In recent weeks beef has made headlines worldwide. Most of the news appears to be rather negative about such an important source of protein.
Consumers complain of higher prices for cuts of meat, environmentalists are using data sources to point to major environmental damage caused by raising beef, and animal welfare activists are targeting domesticated animal agriculture as being cruel and abusive to animals. Organizations such as the American Heart Association are recommending less consumption of animal proteins such as beef to reduce risks of heart disease and other chronic illnesses.
In the United States beef consumption has declined greatly in the past 25 years, according to the USDA. In 1989, consumption was 69.3 pounds per person and in most recent available data searches consumption is at 61 pounds per person in the United States. Greater declines in consumption are predicted over the next few years as beef prices will jump due to lack of supply.
Supply has declined for many reasons. Floods, drought and swings in temperature have greatly impacted feed supplies for beef producers. Lack of profits to cattle producers have also discouraged beef production, and this is supported by an Iowa State University study that reports negative economic returns to beef producers in seven years for producers in the years between 1999 and 2008. Cattle numbers have dropped in 10 of the 12 top livestock states in the United States over the past year. Wisconsin’s decline was 3.9 percent. Wisconsin still has a cattle inventory of 3.3 million head.
The decline in cattle numbers in Wisconsin is a major hit on the Wisconsin economy. Recently a Cargill-owned meat processing plant was closed in Milwaukee and 600 jobs were lost. Less cattle in rural Wisconsin means less economic activity at farm cooperatives, feed suppliers, veterinary clinics, fuel suppliers, farm equipment dealers, and others that depend upon livestock producers. Wisconsin faces more economic hardship when fewer jobs are available and it continues the trend of fewer opportunities for all of us in Wisconsin.
Sorting fact from fiction is really a difficult task when researching the beef industry and the issues surrounding it.
Two sources on the web that I would suggest for those interested in the future of beef are animalfrontiers.org and epa.gov/agriculture. Both examine in detail the issues facing beef producers and consumers of beef.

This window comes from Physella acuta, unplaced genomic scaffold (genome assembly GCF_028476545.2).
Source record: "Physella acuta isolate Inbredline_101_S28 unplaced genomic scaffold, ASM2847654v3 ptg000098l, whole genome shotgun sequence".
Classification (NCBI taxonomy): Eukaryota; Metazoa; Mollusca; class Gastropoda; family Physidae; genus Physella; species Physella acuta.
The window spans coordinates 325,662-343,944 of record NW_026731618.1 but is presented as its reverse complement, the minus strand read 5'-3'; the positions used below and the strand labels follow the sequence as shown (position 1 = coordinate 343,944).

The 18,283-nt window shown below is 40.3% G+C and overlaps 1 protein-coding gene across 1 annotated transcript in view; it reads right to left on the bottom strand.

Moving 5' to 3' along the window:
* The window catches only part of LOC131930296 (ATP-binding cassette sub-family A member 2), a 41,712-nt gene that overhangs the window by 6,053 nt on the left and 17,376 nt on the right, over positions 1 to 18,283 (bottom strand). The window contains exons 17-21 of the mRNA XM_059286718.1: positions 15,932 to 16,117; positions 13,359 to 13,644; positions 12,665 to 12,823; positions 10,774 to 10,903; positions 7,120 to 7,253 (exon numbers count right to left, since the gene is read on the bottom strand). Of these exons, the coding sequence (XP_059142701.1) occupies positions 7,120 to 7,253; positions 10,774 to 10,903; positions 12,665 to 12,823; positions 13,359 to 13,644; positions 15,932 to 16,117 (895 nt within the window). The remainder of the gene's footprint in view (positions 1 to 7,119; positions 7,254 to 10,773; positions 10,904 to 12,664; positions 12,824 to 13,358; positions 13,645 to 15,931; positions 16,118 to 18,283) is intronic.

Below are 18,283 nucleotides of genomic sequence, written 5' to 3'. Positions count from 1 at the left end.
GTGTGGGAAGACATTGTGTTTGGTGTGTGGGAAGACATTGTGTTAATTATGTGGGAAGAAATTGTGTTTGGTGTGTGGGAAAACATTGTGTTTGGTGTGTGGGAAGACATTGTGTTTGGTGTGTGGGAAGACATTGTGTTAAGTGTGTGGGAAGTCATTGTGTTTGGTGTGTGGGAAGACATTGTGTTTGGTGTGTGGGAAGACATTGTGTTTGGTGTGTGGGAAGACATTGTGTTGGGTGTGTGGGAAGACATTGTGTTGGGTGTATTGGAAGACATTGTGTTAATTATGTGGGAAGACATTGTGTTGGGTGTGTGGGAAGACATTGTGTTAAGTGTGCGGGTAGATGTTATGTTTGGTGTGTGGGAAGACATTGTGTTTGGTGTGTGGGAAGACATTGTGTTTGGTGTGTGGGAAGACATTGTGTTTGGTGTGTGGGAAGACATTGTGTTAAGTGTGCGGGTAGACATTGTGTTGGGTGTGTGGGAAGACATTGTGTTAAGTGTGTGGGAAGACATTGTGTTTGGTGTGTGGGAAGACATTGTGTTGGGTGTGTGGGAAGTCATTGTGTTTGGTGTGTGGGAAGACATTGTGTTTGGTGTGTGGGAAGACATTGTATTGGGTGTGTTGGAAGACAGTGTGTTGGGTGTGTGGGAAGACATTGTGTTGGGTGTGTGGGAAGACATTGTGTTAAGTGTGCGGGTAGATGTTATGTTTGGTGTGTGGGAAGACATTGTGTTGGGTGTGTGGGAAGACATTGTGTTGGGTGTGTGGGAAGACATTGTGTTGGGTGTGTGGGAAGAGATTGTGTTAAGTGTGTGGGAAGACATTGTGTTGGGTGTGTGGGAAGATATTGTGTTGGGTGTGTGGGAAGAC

Another factor in the debate is emotion. Many people are very emotional about their food supply and how it is produced. Many producers of beef are also very emotional. Emotions can lead to unintended consequences such as greater regulation that drives out many small producers and encourages great concentration of the production and processing of beef products.
In the past 30 years the US feedlot units have shifted to larger sizes with many over 32,000 head in size. Larger feedlots allow for easier and more rapid application of new technology and greater efficiencies of marketing and purchase of inputs compared to smaller operations. Concentration of feedlots has allowed for greater ownership control of feedlots and processing plants by just a few corporations. It is estimated that five beef packing companies control 70 percent of daily slaughter in the United States.
Consumers of beef have the final call in the debate about beef. Each decision made about the purchase or non-purchase of a beef product will dictate the future of the industry.
Will beef be sourced locally? Will beef be produced by grass-fed operations? Will the family budget support the purchase of beef as a protein source? Will suppliers of beef products provide traceability of the product from producer to consumer? Will diet choices impact the future of beef production? Will environment regulation end local production of beef? And will the move to a greater global economy end beef consumption for most citizens of the world?
These and more questions will be part of the ongoing debate. In the end consumers answer the beef about beef.